The PDP said, if implemented, the policy will strangulate the political process across all parties.
People’s Democratic Party, PDP flags (Leadership)
The Peoples Democratic Party (PDP) has claimed that the Central Bank of Nigeria’s (CBN) new cash withdrawal policy was targeted at poor Nigerians.
Recall that CBN Governor, Godwin Emefiele, announced the restriction of over-the-counter cash withdrawals by individuals and organisations to N100,000 and N500,000, respectively, per week.
The apex bank also limited cash withdrawals through Point-of-Sale (PoS) machines and Automated Teller Machines (ATM) to N20,000 daily and N100,000 weekly, respectively.
Reacting to the development, the Director, Strategic Communications, National Election Management Committee of the PDP Presidential Campaign Council, Dele Momodu, said the policy would disrupt the smooth running of political parties if implemented.
Speaking to Sunday Punch in an interview, Momodu said the PDP’s finance committee would address the policy as it affected the party, admitting that, “if enforced, the policy would strangulate the political process, not the PDP alone”.
Momodu’s words: “Why make a policy that will largely affect the poor more than the rich? My worry is that most of the country’s policies target the poor. The PDP is worried about the poor market women, and the ordinary man on the street because we want to run a cash-and-carry economy.
“In 2014/2015, I am sure if Buhari (Major General Muhammadu Buhari (retd.)) had no access to funding, he would not have been the President of Nigeria.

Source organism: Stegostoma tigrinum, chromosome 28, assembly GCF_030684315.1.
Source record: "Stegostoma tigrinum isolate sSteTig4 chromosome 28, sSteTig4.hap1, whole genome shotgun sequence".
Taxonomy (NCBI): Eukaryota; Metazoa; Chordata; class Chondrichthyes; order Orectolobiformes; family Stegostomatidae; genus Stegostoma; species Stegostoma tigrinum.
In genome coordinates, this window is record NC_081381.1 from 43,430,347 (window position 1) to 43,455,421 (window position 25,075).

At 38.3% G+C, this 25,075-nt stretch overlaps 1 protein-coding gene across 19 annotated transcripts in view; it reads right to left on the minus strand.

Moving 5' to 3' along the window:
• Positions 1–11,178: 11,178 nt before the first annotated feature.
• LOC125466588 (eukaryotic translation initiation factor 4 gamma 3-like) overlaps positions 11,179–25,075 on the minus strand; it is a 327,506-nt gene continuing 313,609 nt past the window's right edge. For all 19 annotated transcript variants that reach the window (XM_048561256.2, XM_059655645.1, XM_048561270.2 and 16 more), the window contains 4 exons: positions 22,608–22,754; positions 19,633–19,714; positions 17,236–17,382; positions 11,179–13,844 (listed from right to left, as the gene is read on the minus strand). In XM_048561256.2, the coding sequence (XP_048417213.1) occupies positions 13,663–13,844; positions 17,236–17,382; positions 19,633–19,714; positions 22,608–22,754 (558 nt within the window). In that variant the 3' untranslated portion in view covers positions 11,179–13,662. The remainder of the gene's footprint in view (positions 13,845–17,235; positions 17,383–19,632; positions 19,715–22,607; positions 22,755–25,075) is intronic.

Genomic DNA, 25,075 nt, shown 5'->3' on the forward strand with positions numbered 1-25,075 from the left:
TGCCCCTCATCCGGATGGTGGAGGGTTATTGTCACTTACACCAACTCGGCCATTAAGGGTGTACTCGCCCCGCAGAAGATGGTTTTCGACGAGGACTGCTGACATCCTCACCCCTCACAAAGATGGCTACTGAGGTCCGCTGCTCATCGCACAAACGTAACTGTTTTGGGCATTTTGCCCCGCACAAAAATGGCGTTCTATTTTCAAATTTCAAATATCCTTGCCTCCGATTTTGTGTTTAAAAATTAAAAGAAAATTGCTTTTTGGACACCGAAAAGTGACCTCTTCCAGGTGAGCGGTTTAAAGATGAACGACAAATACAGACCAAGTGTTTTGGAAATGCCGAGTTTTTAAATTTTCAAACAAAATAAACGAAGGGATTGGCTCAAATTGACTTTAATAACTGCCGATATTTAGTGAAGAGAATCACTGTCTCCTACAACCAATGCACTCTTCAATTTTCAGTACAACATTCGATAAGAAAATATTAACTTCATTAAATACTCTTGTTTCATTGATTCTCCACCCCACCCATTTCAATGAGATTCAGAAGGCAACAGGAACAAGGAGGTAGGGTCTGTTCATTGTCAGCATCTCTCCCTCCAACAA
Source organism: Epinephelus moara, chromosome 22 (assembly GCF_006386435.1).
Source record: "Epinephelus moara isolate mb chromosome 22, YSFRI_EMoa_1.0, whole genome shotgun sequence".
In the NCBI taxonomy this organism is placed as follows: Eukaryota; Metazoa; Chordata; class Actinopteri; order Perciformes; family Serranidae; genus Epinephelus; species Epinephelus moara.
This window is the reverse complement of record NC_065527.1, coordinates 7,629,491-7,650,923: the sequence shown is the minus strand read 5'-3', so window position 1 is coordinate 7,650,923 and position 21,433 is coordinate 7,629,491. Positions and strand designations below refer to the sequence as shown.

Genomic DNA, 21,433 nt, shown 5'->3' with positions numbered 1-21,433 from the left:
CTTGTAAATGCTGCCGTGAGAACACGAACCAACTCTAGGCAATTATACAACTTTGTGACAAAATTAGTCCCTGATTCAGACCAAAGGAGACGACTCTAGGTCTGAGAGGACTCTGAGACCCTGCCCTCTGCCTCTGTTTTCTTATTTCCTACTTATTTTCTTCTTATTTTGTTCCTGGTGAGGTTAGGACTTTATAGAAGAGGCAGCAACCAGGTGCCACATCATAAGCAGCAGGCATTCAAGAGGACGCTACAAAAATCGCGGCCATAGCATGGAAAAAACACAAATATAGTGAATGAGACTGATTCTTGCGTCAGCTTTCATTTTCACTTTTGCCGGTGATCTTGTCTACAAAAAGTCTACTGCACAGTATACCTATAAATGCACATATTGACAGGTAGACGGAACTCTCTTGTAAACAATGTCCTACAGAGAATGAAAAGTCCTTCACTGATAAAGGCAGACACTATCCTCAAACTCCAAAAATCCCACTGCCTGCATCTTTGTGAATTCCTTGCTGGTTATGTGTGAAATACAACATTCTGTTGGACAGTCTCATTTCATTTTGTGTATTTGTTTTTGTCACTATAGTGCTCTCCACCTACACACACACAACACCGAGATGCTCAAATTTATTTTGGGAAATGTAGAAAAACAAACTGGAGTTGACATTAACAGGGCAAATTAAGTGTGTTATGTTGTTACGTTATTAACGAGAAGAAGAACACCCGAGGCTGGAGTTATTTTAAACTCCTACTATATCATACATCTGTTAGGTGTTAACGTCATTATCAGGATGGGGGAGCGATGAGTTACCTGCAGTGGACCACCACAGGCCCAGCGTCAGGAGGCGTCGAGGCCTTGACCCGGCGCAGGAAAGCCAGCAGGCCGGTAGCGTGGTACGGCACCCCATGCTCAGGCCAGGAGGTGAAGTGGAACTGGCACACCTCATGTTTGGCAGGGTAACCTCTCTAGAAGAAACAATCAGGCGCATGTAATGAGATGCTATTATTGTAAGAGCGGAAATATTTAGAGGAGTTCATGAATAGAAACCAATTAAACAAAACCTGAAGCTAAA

“There are people who are making contributions to political parties, and some parties have set up structures to receive support from people. How then will they be able to access funds if the government is saying that one cannot withdraw more than N100,000 in a week?
“I read somewhere that the CBN said the policy will not be rigid, but why make the policy in the first place if it is not going to be rigid?”
Explaining further how the implementation of the policy may affect the PDP, the Ovation Magazine publisher said, “The finance committee (of the party) is better placed to say the extent to which this will affect us as we prepare for a series of activities leading to the general elections. If the committee thinks the party will be negatively affected, perhaps, they will consider writing to the CBN. But, like I said earlier, this is more of a problem for the ordinary man on the street than it is for a political party.”
Pulse reports that the new CBN withdrawal policy has generated controversial reactions as some Nigerians believed its implementation will have adverse effects on the small scale businesses in the country.